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As a LA major in the workforce, I can tell you from first hand experience that single LA degrees are entry level positions. You have to get really creative to find opportunities at your job that you can use to grow new skills to advance to higher positions. But not all is lost if you are a single LA major student. According to an extremely vague report by the Association of American Colleges & Universities, workers who majored as undergraduates in the humanities and social sciences earn about $2,000 more annually than those who majored in professional and pre-professional degrees. That’s great news…until you read the part about how this happens when workers are in the 56-60 years old age bracket. So what does this mean? It means that LA majors have to wait a while to see the financial benefits of their degree. What can you do to start seeing a little more green earlier? Combine that LA degree with something else!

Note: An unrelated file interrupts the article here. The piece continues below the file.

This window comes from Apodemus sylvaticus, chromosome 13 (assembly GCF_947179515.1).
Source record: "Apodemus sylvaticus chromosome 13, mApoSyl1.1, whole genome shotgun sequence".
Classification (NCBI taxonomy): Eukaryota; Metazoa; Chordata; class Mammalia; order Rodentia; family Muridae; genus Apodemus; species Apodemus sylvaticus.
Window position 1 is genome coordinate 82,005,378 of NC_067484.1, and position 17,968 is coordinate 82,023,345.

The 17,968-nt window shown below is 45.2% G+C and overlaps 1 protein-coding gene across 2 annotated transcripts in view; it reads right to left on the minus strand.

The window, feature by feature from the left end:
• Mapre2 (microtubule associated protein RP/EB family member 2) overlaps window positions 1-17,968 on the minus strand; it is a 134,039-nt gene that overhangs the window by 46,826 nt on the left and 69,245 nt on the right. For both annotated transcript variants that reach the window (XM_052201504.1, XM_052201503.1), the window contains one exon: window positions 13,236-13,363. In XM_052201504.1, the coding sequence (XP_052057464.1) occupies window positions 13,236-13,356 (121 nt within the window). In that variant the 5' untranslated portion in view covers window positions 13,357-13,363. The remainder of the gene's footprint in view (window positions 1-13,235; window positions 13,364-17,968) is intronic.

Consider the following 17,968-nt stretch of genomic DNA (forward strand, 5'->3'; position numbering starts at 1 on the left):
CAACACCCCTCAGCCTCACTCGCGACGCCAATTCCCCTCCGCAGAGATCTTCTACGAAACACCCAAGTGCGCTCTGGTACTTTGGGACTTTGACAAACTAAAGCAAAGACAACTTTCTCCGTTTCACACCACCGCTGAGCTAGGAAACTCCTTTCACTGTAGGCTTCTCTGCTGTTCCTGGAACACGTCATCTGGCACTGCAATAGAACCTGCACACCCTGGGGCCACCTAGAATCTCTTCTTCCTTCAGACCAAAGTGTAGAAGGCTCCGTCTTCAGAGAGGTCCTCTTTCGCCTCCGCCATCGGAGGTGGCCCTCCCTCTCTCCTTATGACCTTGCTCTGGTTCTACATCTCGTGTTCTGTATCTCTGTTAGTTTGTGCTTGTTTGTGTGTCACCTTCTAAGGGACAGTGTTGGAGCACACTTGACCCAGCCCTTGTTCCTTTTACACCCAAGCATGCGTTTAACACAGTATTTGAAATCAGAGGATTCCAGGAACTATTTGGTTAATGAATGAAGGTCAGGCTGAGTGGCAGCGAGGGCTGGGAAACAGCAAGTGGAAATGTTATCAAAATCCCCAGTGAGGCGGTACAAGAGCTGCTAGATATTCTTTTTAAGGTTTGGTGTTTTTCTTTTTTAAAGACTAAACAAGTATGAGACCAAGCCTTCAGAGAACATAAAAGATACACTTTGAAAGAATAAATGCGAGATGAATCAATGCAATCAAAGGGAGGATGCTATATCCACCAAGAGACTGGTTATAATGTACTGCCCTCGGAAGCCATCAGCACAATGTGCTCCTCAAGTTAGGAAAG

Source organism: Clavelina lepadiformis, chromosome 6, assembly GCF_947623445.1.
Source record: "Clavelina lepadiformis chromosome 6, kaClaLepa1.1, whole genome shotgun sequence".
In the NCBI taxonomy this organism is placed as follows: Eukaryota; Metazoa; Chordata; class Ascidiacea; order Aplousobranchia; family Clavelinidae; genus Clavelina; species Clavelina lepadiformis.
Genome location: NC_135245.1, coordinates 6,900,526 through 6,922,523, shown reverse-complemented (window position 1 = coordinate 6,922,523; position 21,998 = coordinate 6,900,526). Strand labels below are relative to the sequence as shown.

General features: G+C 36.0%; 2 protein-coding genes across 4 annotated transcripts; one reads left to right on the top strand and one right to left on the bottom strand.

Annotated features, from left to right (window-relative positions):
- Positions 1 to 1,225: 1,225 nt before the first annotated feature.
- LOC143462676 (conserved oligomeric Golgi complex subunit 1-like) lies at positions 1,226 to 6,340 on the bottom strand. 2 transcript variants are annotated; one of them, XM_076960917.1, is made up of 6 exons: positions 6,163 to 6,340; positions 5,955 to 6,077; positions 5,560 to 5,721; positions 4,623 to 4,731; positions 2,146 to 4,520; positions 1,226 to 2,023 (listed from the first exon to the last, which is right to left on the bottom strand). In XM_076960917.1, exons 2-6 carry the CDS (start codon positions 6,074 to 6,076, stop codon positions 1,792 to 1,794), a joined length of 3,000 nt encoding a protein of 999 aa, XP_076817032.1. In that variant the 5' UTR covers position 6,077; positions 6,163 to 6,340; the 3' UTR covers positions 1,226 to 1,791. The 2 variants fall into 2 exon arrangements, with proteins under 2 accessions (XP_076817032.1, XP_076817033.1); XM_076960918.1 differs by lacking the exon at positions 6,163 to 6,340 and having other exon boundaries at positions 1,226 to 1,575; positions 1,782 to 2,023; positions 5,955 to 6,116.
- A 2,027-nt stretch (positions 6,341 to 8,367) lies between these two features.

The best advice I can give to LA majors is to pair your LA major with another degree and a career path that is going to give you the return on your investment. For example, if you’re a psychology major, why not pair it with marketing so that you can really understand how to appeal to consumers. Or are you a French major? Why not major in French, minor in business? You can get a job at a French speaking company and more easily move up in the business office than if you only had a French degree. Being a LA major is very rewarding, but it isn’t always the most practical for career advancement. Pairing it up with another major can be a great way to increase your marketability and moveability in the workforce.